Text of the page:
Behavioral Assessment of Motor in Animal Models of Stroke

Central nervous system damage from stroke or traumatic brain injury may result in severe motor deficits in gait or fine motor skills. Altered gait, decreased muscle tone or strength, and decreased joint stability and mobility are common in stroke survivors, which greatly impacts the quality of life of stroke survivors, but for which no effective countermeasures exist. To develop and improve therapies, motor testing using animal stroke models with symptoms comparable to those of the clinical population is needed.

Fig. 1. A rat's spontaneous forelimb use is assessed using the cylinder test.Fig. 1. A rat's spontaneous forelimb use is assessed using the cylinder test. (Schaar et al., 2010)

Motor Function Assessment Service

Ace Therapeutics offers highly specific motor tests to identify deficits after stroke.

Bederson Scores

We can assess overall neurological function based on the Bederson scores in rat and mouse models of ischemic stroke. This is usually performed within 24 hours of surgery to assess acute stroke outcomes. This test requires no special equipment and is easy to perform.

The Bederson score categorizes rodents on a scale of 0-5.

Grade 0 (no defect) The animal extends both forelimbs toward the floor while suspended above the floor.
Grade 1 (mild defect) The animal exhibits flexion of the forelimbs without any other abnormalities.
Grade 2 (moderate defect) The animal exhibited forelimb flexion and reduced resistance to lateral thrusts on the hemiplegic side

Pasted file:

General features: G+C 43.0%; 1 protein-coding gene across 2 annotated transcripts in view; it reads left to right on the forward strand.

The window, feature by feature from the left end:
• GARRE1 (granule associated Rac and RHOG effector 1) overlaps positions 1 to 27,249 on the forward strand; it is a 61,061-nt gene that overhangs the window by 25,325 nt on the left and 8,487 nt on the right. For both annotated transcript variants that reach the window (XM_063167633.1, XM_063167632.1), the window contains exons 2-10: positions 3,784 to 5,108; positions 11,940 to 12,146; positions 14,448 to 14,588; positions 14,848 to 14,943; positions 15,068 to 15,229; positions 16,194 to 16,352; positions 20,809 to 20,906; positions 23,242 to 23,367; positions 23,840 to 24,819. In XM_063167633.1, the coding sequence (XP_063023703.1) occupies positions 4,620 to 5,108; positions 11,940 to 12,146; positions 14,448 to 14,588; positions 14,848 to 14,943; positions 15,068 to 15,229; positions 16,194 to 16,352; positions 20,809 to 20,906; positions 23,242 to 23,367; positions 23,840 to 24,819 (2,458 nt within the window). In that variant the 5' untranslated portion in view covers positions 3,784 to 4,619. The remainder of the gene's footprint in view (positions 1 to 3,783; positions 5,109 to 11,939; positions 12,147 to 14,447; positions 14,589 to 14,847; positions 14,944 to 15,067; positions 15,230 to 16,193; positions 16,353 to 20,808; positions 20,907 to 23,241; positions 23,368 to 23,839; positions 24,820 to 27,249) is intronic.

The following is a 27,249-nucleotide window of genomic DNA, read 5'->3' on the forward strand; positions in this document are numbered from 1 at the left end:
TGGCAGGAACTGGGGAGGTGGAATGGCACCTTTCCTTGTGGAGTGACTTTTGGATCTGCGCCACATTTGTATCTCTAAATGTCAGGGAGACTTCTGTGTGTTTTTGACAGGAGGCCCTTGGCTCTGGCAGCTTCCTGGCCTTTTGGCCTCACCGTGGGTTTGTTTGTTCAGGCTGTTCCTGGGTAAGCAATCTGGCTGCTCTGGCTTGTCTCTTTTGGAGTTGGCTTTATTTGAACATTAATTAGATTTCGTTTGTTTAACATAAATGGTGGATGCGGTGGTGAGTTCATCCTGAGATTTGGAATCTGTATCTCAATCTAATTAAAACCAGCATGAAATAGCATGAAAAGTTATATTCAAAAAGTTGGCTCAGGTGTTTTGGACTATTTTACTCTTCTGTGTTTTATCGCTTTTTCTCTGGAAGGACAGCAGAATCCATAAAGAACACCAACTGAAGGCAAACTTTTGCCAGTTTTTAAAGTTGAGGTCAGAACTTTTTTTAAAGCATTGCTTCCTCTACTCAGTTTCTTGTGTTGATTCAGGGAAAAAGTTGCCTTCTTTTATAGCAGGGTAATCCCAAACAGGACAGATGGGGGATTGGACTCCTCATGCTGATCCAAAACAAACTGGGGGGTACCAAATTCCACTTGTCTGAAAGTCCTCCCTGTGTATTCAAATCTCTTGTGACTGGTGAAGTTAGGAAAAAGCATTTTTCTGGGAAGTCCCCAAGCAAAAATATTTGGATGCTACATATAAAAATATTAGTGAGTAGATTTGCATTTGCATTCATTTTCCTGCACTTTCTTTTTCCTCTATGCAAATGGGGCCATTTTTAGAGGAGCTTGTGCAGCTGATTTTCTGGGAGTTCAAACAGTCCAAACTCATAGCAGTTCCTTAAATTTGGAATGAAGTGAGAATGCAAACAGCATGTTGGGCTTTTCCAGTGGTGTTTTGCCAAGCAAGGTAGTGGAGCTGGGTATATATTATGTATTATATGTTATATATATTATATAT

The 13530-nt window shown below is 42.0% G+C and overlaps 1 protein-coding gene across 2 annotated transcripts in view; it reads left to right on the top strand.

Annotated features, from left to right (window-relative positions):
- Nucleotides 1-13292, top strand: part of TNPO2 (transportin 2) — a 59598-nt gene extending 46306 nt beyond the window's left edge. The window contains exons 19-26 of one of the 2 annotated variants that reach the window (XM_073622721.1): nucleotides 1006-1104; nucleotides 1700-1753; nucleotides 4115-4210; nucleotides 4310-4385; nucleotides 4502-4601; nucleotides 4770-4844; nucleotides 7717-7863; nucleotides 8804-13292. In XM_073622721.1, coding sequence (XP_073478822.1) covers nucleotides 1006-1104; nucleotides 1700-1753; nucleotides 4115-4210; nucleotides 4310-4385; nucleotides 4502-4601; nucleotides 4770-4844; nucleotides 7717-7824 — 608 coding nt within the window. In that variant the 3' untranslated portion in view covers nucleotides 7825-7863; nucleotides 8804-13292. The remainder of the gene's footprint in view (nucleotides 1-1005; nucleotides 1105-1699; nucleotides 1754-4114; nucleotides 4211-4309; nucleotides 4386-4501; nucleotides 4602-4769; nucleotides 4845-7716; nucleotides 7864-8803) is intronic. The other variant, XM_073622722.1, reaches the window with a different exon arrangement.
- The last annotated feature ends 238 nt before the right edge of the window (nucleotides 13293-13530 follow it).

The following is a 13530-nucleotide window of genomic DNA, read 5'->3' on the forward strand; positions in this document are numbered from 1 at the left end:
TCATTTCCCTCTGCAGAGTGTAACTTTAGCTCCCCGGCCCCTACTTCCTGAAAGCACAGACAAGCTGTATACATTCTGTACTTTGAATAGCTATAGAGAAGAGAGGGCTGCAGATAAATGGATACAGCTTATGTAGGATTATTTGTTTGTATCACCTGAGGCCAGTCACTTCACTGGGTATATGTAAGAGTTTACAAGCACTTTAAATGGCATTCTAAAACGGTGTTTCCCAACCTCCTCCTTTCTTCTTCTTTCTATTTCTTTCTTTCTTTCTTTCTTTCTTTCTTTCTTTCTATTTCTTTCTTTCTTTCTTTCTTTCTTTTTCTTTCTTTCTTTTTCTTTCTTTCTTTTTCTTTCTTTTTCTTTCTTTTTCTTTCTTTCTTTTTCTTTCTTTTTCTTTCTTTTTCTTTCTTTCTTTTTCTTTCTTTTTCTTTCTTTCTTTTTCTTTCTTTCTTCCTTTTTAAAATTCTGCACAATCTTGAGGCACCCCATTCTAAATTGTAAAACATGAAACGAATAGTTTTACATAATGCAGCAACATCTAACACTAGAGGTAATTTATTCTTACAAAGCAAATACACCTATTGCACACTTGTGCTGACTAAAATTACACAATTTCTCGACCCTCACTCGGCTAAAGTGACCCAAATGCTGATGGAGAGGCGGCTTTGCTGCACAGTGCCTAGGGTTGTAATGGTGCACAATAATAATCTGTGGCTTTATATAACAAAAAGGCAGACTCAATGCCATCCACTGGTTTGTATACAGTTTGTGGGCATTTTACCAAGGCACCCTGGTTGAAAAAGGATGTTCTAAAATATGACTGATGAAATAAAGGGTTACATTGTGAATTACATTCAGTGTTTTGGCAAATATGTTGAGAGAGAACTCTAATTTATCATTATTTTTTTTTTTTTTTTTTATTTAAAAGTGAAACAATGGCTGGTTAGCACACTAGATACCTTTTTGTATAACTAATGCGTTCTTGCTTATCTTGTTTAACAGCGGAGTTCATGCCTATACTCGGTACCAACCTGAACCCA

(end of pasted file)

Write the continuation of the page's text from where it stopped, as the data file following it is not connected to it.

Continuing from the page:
Grade 3 (severe deficit) The animal showed further circling behavior
Grade 4 Animals that showed longitudinal rotation after the stroke
Grade 5 Animals with no movement after stroke

Modified Neurologic Severity Scores (mNSS)

We can perform neurological testing in rodents after stroke based on the mNSS. The results of this test combine multiple aspects of neurologic assessment, including motor function, sensory function, and reflexes, with a total score of 14. One point is given when the animals fail to perform a task or show a reflex. A score of 1~4 indicates mild defects, a score of 5~9 suggests moderate defects, and a score of 10~14 indicates severe defects. The mNSS can be used to assess long-term outcomes in various stroke models and used to assess the neuroprotective effects of new therapies.

Open Field Test

We offer open field test (OFT) to assess locomotor ability and exploratory behavior in rat and mouse stroke models. We have access to automated analysis systems, such as video tracking software, that can visualize and analyze mouse routes. In addition, we can collect and analyze immobility time and back behavior for a comprehensive assessment of locomotor ability. Our cutting-edge automated analysis systems eliminate human error and make results more objective.

Pole Test

We offer the pole test to assess overall motor function after stroke in mice. The test is objective and sensitive, enabling assessment of long-term motor function in stroke. In addition, the pole test can be used to assess the neuroprotective effects of new therapies.